From the Learning Center

Different Types of Life Insurance: Which Is Right for You?

By Cameron Goodwin·October 19, 2022·6 Minute Read

In this Article

Have you reached the point in your life where you feel ready to buy a life insurance policy? Congrats! That probably means you’ve got loved ones depending on you—maybe a mortgage, a spouse, or kids. If you’ve started researching your options, it won’t be news to you that there are lots of different types of life insurance policies to choose from, each one with unique features.

Your head may be spinning, but fear not. You’ve come to the right place. This article will help you understand the different types of life insurance and break down the key features of each one.

The 3 Most Common Types of Life Insurance

Let’s get down to it. There are many different types of life insurance policies, but this section focuses on the three most purchased life insurance policies. 

Term Life Insurance

You’ve probably heard of term life insurance before. It is the type of insurance most people buy, likely because it offers straightforward coverage and is usually the least expensive life insurance option.

How Does Term Life Insurance Work?

If you want to help provide your family with a little financial protection but want to keep your life insurance experience simple, you might want to look into term life insurance. In fact, Financial experts Suze Orman and Dave Ramsey both recommend term life insurance. When you buy a term life insurance policy, you agree to pay a premium for a period of time (usually between ten and thirty years). That period of time is “the term.” Hence, term life insurance. If you pass away while the policy is in force, your beneficiaries will receive the death benefit. The death benefit is equal to the coverage amount you choose when selecting your policy options (like $500,000, as a common example).

Some life insurance companies require applicants to get a medical exam, submit a blood sample, or do an underwriting interview—all of which could take a couple weeks. If you are looking for coverage sooner than later, or simply don’t have time for a medical exam, you’re in luck. Some companies do offer no-medical exam term life insurance. Some may even offer a same-day eligibility decision.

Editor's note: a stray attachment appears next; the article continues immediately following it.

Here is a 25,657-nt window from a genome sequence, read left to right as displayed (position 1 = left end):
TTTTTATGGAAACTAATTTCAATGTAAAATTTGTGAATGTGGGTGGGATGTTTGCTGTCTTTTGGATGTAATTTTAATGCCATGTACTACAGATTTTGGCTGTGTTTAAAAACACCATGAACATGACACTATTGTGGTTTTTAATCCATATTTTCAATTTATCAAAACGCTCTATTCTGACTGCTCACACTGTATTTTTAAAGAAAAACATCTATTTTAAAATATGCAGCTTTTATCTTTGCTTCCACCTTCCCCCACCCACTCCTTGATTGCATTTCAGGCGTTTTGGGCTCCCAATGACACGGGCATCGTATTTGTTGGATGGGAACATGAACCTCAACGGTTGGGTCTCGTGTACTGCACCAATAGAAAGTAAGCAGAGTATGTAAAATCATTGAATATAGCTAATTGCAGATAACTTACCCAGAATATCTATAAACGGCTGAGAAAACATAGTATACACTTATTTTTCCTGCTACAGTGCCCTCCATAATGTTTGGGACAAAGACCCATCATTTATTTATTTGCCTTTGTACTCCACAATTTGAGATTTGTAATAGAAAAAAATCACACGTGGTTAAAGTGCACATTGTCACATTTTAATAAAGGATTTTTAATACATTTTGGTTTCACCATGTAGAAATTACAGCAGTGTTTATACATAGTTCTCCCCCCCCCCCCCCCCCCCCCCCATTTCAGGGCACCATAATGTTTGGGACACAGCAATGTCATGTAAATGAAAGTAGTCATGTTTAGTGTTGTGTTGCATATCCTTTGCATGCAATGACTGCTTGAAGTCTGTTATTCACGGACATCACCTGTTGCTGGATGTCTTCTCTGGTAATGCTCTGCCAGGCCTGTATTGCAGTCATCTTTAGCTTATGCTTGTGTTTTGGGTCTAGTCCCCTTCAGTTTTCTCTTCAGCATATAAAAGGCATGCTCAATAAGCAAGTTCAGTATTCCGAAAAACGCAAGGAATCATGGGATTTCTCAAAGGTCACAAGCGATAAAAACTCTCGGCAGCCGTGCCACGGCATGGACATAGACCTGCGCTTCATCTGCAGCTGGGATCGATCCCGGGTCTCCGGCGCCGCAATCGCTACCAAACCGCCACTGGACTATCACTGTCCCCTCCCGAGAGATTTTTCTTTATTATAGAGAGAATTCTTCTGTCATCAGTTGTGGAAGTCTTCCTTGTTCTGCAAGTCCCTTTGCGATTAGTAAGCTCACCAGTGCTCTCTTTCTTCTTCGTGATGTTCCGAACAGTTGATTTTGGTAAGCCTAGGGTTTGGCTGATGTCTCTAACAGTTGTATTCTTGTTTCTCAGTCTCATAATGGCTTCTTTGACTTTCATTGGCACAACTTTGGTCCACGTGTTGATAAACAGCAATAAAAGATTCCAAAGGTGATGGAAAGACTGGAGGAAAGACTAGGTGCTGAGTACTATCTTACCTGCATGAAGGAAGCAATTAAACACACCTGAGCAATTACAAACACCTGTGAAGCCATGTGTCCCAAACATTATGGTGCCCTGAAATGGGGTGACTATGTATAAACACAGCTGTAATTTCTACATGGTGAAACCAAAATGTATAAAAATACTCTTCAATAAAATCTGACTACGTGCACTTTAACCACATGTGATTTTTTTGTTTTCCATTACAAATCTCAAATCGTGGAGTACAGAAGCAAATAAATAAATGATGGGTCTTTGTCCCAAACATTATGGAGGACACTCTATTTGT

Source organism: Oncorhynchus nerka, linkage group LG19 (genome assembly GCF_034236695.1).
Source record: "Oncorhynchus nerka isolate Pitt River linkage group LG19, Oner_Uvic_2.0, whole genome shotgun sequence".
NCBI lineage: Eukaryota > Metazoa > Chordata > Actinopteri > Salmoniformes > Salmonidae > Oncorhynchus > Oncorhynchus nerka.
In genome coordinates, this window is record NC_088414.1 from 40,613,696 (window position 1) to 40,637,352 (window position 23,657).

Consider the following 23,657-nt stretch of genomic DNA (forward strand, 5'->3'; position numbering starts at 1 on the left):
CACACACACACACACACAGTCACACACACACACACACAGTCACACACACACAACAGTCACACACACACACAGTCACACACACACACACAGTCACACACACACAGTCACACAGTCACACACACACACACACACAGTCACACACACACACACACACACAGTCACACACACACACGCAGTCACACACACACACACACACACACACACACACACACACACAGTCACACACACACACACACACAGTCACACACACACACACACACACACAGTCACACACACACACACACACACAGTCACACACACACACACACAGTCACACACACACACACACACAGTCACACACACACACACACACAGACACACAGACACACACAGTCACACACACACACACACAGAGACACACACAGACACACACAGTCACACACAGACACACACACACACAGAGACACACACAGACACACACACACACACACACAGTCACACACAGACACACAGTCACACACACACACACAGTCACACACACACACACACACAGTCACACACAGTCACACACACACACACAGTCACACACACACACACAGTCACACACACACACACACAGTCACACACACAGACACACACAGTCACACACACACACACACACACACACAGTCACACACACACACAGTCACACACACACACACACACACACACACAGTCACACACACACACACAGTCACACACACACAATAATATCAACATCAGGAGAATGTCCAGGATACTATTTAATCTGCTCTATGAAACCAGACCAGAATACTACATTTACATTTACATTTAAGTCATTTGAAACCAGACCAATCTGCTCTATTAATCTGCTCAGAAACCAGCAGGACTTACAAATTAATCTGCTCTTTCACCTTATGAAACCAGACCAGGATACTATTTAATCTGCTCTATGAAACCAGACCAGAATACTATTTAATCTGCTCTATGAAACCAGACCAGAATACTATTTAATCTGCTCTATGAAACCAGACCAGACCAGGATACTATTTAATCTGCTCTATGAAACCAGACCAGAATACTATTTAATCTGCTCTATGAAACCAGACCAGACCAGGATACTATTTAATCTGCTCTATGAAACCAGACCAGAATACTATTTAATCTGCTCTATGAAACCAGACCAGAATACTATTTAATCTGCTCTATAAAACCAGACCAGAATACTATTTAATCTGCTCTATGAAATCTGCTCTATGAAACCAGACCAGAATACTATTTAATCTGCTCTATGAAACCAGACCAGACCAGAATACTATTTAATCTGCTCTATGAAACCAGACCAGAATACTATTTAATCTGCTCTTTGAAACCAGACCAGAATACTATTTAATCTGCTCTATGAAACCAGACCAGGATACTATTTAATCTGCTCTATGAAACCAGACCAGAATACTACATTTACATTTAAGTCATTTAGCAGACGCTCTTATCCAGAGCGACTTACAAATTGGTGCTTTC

Some of the benefits of term life policies include: 

Other things to know and consider: 

  • A term life insurance policy is only good for the length of the term.
  • Term life insurance does not have cash value. 

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Whole Life Insurance 

Whole life insurance is a type of permanent coverage. A permanent life insurance policy is designed to last a lifetime (as long as you make the premium payments). Whole life insurance, like term life insurance, pays out a death benefit, and can also include a cash value component. 

How Does Whole Life Insurance Work?

If you pay your premiums, your whole life policy will stay in force for the duration of your life. Most whole life policies feature a cash value component. The earned interest rate is set by the insurer, and it’s guaranteed. Whole life insurance might be attractive to people who have lifelong dependents or want a life insurance policy that never expires. The tradeoff is cost. Whole life insurance policies can cost five to fifteen times more than a term life insurance policy with the same amount of coverage.

Some of the benefits of whole life insurance include: 

  • The policy can last your entire lifetime (if you pay the premium).
  • Most whole life insurance policies have a cash value component. 

Other things to know and consider: 

  • Because of the cash value component and lifelong coverage, the price for whole life insurance is usually significantly higher than that of term life insurance. 

Universal Life Insurance 

If you’re looking for permanent coverage, but you’re not so sure a whole life insurance policy is for you, consider universal life insurance. And get ready to dig in because there are three different types of universal life insurance policies to choose from. 

How Does Universal Life Insurance Work?